Philip Beachy StanfordArsenic may not be a preferred chemical, however it has specific medical applications and has been used for more than 10 years as a therapy for a specific type of leukemia. Experts from the Stanford University School of Medicine revealed that arsenic may be helpful in treating different cancers.

Combining arsenic with other therapies may provide doctors a bilateral approach to examine the disease caused by a malfunction in the Hedgehog pathway. The U.S. Food and Drug Administration gave arsenic trioxide a green signal to be used among humans that may lead to clinical trials of this method.

Philip Beachy, PhD, professor of developmental biology and the Ernest and Amelia Gallo Professor in the School of Medicine shares, “Many pharmaceutical companies are developing anticancer drugs to inhibit the Hedgehog pathway. In addition, Beachy recently identified an antifungal drug commonly used in humans, itraconazole, as a Hedgehog pathway inhibitor. However, these compounds target a component of the pathway that can be mutated with patients then becoming resistant to the therapy. Arsenic blocks a different step of the cascade.”

These activities differ from events that occur during arsenic poisoning which occurs when cell’s energy production system is blocked by high levels of the compound. Scientists examined the effect of arsenic trioxide in cultured human and mouse cells and lab mice with brain tumor known as medulloblastoma. They observed that low levels of the compound equal to those permitted to be used among humans affected with acute promyelocytic leukemia obstructs the last steps of the Hedgehog pathway. This restricts the expression of few cell’s genes in response to external messages. A cancer cell has lower chances to alter and sidestep arsenic’s inhibitory effect as only the tip of the pathway is affected.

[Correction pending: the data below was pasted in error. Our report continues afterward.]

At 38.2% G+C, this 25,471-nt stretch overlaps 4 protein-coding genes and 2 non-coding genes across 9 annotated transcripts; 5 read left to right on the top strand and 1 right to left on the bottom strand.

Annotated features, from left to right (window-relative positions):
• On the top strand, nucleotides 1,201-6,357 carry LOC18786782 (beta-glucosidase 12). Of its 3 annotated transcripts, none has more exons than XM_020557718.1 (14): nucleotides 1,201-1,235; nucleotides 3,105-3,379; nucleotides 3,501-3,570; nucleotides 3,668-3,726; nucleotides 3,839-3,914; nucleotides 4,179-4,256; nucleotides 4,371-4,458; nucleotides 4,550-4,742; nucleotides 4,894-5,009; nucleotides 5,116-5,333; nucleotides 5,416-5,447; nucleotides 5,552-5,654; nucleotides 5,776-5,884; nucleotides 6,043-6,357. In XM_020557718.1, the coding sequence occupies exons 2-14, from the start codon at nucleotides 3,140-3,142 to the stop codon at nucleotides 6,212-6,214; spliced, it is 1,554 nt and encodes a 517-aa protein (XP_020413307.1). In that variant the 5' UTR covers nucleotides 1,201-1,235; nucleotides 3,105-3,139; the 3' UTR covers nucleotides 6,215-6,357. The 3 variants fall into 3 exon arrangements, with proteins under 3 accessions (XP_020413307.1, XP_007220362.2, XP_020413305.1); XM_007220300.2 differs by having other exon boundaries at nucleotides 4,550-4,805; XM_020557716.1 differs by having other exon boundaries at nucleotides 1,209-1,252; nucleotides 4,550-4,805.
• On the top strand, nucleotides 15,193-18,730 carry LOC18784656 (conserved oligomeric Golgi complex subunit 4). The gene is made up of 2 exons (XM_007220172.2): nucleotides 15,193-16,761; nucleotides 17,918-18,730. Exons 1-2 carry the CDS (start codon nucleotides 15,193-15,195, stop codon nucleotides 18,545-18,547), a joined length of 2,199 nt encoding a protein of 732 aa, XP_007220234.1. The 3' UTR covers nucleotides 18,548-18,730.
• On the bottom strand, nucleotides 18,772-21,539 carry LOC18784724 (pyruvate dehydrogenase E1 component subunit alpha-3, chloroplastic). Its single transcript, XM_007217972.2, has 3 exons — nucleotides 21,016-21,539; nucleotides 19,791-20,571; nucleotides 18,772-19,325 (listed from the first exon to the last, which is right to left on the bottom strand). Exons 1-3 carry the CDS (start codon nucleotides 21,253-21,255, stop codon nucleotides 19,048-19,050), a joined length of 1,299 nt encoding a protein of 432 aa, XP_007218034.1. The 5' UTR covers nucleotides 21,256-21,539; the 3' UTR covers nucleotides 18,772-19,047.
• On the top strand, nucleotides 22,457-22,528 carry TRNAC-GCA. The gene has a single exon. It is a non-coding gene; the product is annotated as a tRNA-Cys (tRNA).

Another Hedgehog pathway inhibitor known as cyclopamine acts near the opening of signaling cascade. Previously cyclopamine combined with a protein on the surface of the cell known as Smoothened and restricted its capability to transfer the Hedgehog signal in the cell’s innards. Drugs reciprocating cyclopamine’s action are presently being developed for human use. The capability of these drugs to distort the Hegehog pathway signal may be lowered by alterations in Smoothened that permit the cascade to get around this early treatment.

Birth defects caused by arsenic exposure are similar to the physical effects of having an inactive Hedgehog pathway. what intrigued experts was the function of arsenic in hampering the signaling cascade, further leading them to evaluate it . They examined human cells and revealed that levels of arsenic trioxide similar to those presently used among patients with acute promyelocytic leukemia hamper the Hedgehog pathway.

Arsenic trioxide restricts the capability of a protein known as Gli2 to stimulate gene transcription in the nucleus. It operates by restricting Gli2 from entering the cell’s primary cilium that is a communication hub when Hedgehog signaling activities take place. Hedgehog message comes to an unexpected end with the absence of Gli2 in the cilium and this also takes place among cells known to be resistant to cyclopamine treatment.

Beachy shares, “Arsenic might be especially effective for treating some types of cancers in combination with other drugs that act at different levels of the Hedgehog pathway, such as the cyclopamine mimics that pharmaceutical companies are developing, or itraconazole, an approved drug that we have recently shown also acts at the level of Smoothened”.

Researchers examined mice with a type of brain tumor known to be dependent on Hedgehog signaling to reveal what this might mean for cancer cells. They observed that arsenic trioxide lowered or blocked tumor growth. They also found that merging arsenic trioxide with cyclopamine was effective in restricting the pathway among cultured cells.

These findings were published online in the Proceedings of the National Academy of Sciences.